The Beat’s Gregory Paul Silber has been accused of having a bit of an… obsessive personality. Each week in Silber Linings, he takes a humorous look at the weirdest, funniest, and most obscure bits of comics and pop culture that he can’t get out of his head.
I discovered (no pun intended) Daft Punk during the summer of 2001, when I was 10. I came home from day camp and turned on Cartoon Network for their “Toonami” block, the network’s anime showcase, hoping to catch Dragon Ball Z. I don’t remember if Goku defeated Frieza or whatever in that episode. What I do remember is being mesmerized by the “One More Time” music video.
It was such a weird thing to see and hear that it kind of made me uncomfortable. I expected commercials about toys and fast food, not five whole minutes of blue aliens on a space ship singing and dancing to house music, a genre I probably wouldn’t have even heard of until several years later. I don’t even recall there being any explanation for it. It’s not like Cartoon Network has ever been known for music videos. What on Earth was I watching?
Childish confusion aside, it was a great video and an even better song. 20 years later, it still evokes the sound of a utopian future. Perhaps someday, if humanity gets its act together, that could be us: joyful sci-fi humanoids of all ages dancing through the cosmos, free of war and hate and strife. I’ve been a Daft Punk fan ever since.
My love for the French electronic music duo of Guy-Manuel de Homem-Christo and Thomas Bangalter is a bit of an anomaly, because I’ve never been much into dance music. Hell, I’ve never been much of a dancer, period. If you ever catch me at a party and for some godforsaken reason I’ve been compelled to dance, it’s going to look almost exactly like Baron Zemo (Daniel Brühl) in that one episode of The Falcon and the Winter Soldier.
As much as my family loves talking about how much I danced at my aunt and uncle’s wedding as a toddler, I don’t remember a time when dancing didn’t make me feel extraordinarily awkward. It’s not just that I’ve never felt good at it, although that’s certainly part of it. To paraphrase an early-aughts meme, I can’t “dance like no one is watching.” I always feel watched, and judged. Dancing is an inherently silly thing to do and I can’t do it without feeling like onlookers think I’m being silly incorrectly.
Dancing always felt like something reserved for people much cooler and more confident than me, and so did dance music by extension. Growing up as EDM exploded in popularity, it never felt like a scene that would welcome me. It was for the popular kids with rich parents who knew where to get the right clothes and the right drugs. I was, and remain, more comfortable among the rock kids, where within the chaos of a mosh pit I at least knew how to participate in the raw emotional release.
Daft Punk seemed welcoming in a way that dance music as a whole never did. They didn’t look like guys I went to school with. They dressed like robots. They made songs about being robots. They were robots who danced and fell in love and partied and thought about what it meant to be an artificial life-form.
Of course, not every Daft Punk song is literally about being a robot, and there’s much more to Daft Punk than the robotic aesthetic. But the commitment to sci-fi themes was my way in.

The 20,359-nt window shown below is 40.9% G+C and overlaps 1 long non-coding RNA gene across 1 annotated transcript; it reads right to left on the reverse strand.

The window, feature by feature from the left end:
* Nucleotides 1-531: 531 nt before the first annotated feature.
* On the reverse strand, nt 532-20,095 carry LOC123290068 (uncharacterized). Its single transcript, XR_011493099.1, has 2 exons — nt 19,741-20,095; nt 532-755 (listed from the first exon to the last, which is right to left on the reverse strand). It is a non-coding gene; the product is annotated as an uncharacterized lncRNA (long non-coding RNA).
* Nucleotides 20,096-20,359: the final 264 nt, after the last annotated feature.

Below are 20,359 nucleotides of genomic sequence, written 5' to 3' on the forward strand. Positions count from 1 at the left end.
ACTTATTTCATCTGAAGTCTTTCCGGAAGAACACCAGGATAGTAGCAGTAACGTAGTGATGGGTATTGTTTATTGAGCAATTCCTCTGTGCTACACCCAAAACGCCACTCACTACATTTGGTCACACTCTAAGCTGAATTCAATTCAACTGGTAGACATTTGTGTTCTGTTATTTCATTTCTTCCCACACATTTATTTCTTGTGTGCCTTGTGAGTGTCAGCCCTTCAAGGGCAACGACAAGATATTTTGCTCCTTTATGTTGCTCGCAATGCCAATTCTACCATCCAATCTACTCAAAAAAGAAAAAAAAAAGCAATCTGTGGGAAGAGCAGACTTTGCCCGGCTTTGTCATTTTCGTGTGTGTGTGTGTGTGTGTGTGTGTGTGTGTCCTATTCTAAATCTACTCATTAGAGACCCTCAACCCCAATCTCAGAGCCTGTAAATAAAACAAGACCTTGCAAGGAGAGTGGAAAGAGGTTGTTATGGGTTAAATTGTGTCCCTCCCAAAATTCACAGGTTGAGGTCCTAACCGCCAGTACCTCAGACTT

I feel a little silly saying that, because I don’t want to make this a “boohoo, I’m such a geek” sort of thing. Geeks aren’t an oppressed class. I was bullied for a lot of things in my adolescence but liking sci-fi and whatnot wasn’t really one of them. That’s not what I’m talking about.
What I mean is, I liked Daft Punk because they seemed to have more interesting things on their minds than simply getting an audience to move. Dancing wasn’t just about having a good time, but a celebration of what the future holds. Maybe I was projecting my own narrative onto them, but I found a Pinocchio sensibility in them — they were robots who were given the gift of life, and they were committed to spending it expressing what a joy it is to have some semblance of humanity.
And by embracing their own oddity, they were embraced by cool people who are oddballs in their own way. People like Kanye West and The Weeknd and Stevie Wonder. Daft Punk is aspirational, in that way.
None of this is to say that Daft Punk is the only, or the first, act to play with the ideas they explored. It should certainly be acknowledged that their massive success owes a great deal to the artists they sampled, especially African-American musicians who, among many other things, invented house music in the first place. I’ve discovered many great songs by tracking down the origins of Daft Punk’s beats, and I plan on exploring that further to expand my musical horizons.
But you can’t plan or predict which artists will speak to you at which point in your life and why. I’ve talked before about how much I found myself relating to robots in my youth, and that often came from a dark place. “It didn’t feel as though my peers, or indeed, many of the adults in my life, saw me as a real person,” I wrote in a previous essay. “I was a robot put on this earth to amuse them.” Daft Punk, in turn, suggested that I could be a robot put on this earth to amuse myself. I’m here anyway, why not have a good time and start the robo-party?
The day after my 30th birthday this year, Daft Punk announced their breakup. It was disappointing, but not surprising. 28 years is a long time to dress like robots and make disco. Mostly, I was upset that I never got to see them perform live. I’m sure I would’ve danced.